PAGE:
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IL disability attorneyThere is a tendency among Social Security officials to take claims involving psychological impairments less seriously than those involving physical impairments. Legally, this should not matter. If a person is unable to work due to a documented mental disorder, they are just as entitled to disability benefits as someone with a physical impairment. Unfortunately, that is not always the reality.

Illinois Magistrate Orders a New Hearing, Criticizes ALJ for “Playing Doctor”

Take this recent decision from an Illinois federal magistrate judge, Anthony S. v. Saul. In this case, a 55-year-old man (the plaintiff) applied for disability benefits, citing a number of psychological impairments, including post-traumatic stress disorder and bipolar disorder. After a hearing, a Social Security administrative law judge (ALJ) determined these impairments did not prevent the plaintiff from performing some types of “light work” and denied his disability claim.

The magistrate, who reviewed the case after the plaintiff sued the Social Security Administration, noted the ALJ failed to “explicitly” state a “single theory” to explain the decision to deny benefits. Based on the content of the ALJ's decision, however, the magistrate interpreted rationale as that the plaintiff was “malingering,” i.e., the “intentional production of false or grossly exaggerated [] psychological symptoms.”

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IL disability lawyerThe Social Security disability application process often puts individuals in a bind. On the one hand, the law requires proof they are unable to hold down even a “sedentary” position. On the other hand, many applicants feel they need to at least apply for work, if for no other reason than to have some source of income while waiting to hear back from Social Security.

But will apply for a job–or even multiple jobs–doom your disability benefits application? The U.S. Seventh Circuit Court of Appeals, which oversees disability cases here in Illinois, has said in the past that a “job search” by itself does not discredit an applicant's disability claim. In many cases, looking for work may simply reflect a strong internal work ethic or an “overly optimistic outlook” about one's job prospects. But in other cases, Social Security or a court may consider job applications as part of the overall evidence supporting or undermining an individual's claims.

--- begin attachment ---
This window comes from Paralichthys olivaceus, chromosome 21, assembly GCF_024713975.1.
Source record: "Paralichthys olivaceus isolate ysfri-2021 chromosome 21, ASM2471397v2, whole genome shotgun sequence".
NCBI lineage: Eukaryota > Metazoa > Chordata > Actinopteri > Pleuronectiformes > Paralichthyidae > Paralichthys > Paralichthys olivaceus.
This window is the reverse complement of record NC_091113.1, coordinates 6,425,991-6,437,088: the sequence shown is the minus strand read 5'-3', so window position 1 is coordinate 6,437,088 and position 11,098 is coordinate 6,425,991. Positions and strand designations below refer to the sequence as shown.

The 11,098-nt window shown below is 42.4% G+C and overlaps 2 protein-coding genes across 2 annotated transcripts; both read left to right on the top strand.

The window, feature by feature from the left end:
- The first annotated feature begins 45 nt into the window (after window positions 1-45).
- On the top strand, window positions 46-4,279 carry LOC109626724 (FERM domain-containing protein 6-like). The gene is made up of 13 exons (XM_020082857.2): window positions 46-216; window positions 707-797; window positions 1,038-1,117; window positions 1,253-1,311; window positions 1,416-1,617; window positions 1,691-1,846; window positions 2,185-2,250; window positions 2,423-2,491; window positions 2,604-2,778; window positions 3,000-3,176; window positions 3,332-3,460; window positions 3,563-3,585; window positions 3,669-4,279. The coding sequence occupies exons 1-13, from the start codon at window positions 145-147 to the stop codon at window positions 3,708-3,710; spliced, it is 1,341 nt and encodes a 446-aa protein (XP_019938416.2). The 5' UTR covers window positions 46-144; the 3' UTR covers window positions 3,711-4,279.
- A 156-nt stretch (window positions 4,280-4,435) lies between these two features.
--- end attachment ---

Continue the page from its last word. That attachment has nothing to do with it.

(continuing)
Social Security Denies Disability After ALJ Suggests Applicant “Lost His Motivation to Work”

A recent example of the latter is Primm v. Saul, a recent Seventh Circuit decision where the Court affirmed Social Security's decision to reject a disability claim. The plaintiff in this case applied for disability benefits, alleging he was unable to work from 2006 through 2014 due to a variety of impairments. A Social Security administrative law judge (ALJ) determined that despite the plaintiff's ailments, he was still capable of performing “sedentary work” during the relevant period and was therefore not legally disabled.

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IL disability lawyerIt is not unusual for Social Security to initially deny a disability claim. This is why there is a process in place to request an administrative hearing, and if necessary appeal a denial. However, there are some cases where Social Security makes repeated mistakes in its handling of a disability application, to the point where the applicant may need to pursue multiple rounds of appeals just to get a fair hearing.

Big Toe Presents Big Headache for Social Security, Federal Judges

One of the more extreme examples of this came in a recent decision from a federal magistrate judge here in Illinois, Dolores R. v. Saul. In this case, the magistrate felt compelled to remand–i.e., return for a new hearing–a case back to Social Security for a third time, largely because the agency's administrative law judge (ALJ) failed to carry out the court's instructions following prior remands. And to put the timeline of this case into perspective, the plaintiff initially filed her application for disability benefits in August 2010–more than nine years ago.

An ALJ initially denied the plaintiff's application in 2012. In May 2014, a magistrate judge remanded the case for the first time. So the ALJ held a second hearing and again denied the plaintiff's application. In May 2017, a second magistrate judge remanded the case a second time. This led to the third and most-recent hearing before the ALJ, which again led to a finding the applicant did not legally qualify as disabled.

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